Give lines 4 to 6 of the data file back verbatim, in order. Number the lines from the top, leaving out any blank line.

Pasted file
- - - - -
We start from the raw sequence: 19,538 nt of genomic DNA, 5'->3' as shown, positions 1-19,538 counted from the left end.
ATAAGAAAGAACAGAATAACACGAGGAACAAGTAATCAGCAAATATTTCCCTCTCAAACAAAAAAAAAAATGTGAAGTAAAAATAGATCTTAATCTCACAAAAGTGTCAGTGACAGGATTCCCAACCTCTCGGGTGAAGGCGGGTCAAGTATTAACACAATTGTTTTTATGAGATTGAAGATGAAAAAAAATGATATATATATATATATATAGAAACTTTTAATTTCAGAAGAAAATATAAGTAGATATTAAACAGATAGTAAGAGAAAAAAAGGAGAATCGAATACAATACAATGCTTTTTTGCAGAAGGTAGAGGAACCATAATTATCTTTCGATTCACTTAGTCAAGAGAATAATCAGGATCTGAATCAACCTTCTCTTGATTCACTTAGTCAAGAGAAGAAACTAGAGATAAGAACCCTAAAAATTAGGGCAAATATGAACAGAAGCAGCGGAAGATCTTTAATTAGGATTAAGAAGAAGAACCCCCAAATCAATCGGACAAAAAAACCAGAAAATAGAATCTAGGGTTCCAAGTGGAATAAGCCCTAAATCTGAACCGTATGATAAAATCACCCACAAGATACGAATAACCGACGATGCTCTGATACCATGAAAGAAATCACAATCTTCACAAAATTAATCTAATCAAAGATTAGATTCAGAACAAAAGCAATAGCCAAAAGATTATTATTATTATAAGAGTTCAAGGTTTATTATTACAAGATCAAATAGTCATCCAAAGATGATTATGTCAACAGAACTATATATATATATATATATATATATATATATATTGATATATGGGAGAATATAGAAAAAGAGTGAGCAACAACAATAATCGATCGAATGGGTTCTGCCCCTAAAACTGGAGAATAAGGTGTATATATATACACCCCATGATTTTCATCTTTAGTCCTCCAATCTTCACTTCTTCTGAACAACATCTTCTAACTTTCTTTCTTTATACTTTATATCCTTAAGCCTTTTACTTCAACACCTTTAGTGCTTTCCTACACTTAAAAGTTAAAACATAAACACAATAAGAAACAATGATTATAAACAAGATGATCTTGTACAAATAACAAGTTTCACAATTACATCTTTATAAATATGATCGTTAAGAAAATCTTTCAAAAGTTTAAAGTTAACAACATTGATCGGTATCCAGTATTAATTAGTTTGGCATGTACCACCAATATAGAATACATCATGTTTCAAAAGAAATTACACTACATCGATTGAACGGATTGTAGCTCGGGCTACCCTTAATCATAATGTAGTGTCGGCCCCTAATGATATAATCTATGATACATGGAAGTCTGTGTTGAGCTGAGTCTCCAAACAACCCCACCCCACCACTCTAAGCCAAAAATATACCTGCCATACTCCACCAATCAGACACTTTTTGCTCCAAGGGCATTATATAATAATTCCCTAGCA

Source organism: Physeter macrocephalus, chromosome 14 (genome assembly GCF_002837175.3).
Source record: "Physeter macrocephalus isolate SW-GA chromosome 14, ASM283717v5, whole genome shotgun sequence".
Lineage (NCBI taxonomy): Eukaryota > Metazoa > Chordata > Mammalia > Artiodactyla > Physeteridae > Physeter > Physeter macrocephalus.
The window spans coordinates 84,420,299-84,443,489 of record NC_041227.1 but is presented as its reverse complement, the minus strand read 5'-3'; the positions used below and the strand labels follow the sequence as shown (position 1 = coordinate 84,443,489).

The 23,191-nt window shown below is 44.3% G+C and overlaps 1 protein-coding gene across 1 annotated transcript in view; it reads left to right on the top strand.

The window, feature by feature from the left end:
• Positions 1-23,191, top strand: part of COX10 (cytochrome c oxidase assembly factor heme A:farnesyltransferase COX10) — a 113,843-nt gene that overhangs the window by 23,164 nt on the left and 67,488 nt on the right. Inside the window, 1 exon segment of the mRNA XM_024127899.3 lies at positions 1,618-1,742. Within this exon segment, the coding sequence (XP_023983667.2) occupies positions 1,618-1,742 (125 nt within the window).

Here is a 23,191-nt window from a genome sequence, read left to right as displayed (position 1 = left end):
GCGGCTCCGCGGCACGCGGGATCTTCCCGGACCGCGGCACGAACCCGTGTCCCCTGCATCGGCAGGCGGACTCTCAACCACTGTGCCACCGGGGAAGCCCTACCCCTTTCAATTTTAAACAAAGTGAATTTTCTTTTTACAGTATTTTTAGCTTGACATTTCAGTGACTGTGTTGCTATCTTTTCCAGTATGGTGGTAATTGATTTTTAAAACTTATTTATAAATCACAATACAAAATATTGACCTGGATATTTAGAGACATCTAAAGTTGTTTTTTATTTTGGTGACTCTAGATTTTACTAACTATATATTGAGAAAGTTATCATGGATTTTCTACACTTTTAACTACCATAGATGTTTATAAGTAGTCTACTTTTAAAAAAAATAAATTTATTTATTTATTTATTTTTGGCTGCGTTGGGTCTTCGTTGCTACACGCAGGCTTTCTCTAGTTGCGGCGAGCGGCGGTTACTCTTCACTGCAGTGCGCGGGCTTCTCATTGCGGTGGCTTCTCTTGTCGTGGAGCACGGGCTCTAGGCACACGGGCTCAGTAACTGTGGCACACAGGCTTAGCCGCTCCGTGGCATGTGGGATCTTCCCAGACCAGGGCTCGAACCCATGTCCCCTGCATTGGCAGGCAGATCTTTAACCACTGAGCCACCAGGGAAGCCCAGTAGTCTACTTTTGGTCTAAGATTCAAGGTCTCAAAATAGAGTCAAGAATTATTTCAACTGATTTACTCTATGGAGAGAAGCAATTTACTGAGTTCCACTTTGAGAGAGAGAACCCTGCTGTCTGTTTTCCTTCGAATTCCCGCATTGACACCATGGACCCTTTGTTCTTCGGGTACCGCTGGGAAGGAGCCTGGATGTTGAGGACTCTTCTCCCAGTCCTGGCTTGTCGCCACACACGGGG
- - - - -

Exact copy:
Source record: "Physeter macrocephalus isolate SW-GA chromosome 14, ASM283717v5, whole genome shotgun sequence".
Lineage (NCBI taxonomy): Eukaryota > Metazoa > Chordata > Mammalia > Artiodactyla > Physeteridae > Physeter > Physeter macrocephalus.
The window spans coordinates 84,420,299-84,443,489 of record NC_041227.1 but is presented as its reverse complement, the minus strand read 5'-3'; the positions used below and the strand labels follow the sequence as shown (position 1 = coordinate 84,443,489).